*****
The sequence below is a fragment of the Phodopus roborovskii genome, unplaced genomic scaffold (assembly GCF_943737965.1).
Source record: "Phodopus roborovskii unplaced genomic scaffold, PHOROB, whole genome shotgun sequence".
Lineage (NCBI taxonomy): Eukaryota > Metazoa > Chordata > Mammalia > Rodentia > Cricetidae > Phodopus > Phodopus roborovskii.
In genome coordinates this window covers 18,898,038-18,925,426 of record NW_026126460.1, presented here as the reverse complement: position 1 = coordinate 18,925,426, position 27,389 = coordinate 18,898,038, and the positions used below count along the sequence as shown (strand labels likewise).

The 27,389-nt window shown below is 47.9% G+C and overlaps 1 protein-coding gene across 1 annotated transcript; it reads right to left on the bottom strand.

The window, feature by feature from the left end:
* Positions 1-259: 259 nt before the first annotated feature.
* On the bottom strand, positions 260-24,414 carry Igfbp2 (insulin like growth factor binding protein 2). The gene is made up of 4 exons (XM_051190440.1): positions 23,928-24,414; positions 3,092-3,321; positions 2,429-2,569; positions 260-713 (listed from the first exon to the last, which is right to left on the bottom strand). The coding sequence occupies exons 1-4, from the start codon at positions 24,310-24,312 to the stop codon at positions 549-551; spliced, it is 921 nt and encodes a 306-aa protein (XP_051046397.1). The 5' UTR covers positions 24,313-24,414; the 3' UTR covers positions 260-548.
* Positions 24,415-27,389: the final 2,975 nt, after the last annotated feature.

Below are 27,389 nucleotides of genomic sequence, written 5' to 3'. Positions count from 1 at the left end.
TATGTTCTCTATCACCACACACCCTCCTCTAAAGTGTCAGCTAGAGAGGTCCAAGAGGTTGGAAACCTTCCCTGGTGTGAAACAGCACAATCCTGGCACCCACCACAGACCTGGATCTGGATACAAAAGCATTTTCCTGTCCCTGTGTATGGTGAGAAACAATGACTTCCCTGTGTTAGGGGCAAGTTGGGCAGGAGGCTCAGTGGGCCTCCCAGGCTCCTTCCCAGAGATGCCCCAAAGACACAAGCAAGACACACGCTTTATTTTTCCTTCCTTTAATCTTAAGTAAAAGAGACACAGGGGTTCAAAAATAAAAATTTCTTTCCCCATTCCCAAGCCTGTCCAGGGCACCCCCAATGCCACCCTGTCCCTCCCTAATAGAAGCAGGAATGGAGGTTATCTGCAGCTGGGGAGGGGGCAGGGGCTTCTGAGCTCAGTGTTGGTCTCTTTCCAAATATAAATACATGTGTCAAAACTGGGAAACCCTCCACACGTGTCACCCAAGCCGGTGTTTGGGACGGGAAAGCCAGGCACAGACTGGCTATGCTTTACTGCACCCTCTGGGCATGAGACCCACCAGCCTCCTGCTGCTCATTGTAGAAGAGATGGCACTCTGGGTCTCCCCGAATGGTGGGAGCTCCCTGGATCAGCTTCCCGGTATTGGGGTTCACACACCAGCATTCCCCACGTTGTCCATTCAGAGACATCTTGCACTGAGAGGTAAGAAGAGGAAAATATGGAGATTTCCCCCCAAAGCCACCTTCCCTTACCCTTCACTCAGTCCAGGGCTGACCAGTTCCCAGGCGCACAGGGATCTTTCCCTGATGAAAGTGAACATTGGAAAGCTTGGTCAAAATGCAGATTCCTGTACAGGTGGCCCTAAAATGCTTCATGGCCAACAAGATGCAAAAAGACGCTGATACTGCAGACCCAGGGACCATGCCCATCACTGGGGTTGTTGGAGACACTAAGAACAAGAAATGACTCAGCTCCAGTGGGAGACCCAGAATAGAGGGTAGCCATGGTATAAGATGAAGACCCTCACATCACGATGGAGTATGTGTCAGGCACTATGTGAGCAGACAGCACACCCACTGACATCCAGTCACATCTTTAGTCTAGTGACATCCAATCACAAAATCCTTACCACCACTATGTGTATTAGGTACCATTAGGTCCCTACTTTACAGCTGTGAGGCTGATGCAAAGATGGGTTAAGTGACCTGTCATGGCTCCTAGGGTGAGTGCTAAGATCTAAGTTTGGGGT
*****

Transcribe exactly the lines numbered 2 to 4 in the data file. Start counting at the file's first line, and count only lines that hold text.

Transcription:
Source record: "Phodopus roborovskii unplaced genomic scaffold, PHOROB, whole genome shotgun sequence".
Lineage (NCBI taxonomy): Eukaryota > Metazoa > Chordata > Mammalia > Rodentia > Cricetidae > Phodopus > Phodopus roborovskii.
In genome coordinates this window covers 18,898,038-18,925,426 of record NW_026126460.1, presented here as the reverse complement: position 1 = coordinate 18,925,426, position 27,389 = coordinate 18,898,038, and the positions used below count along the sequence as shown (strand labels likewise).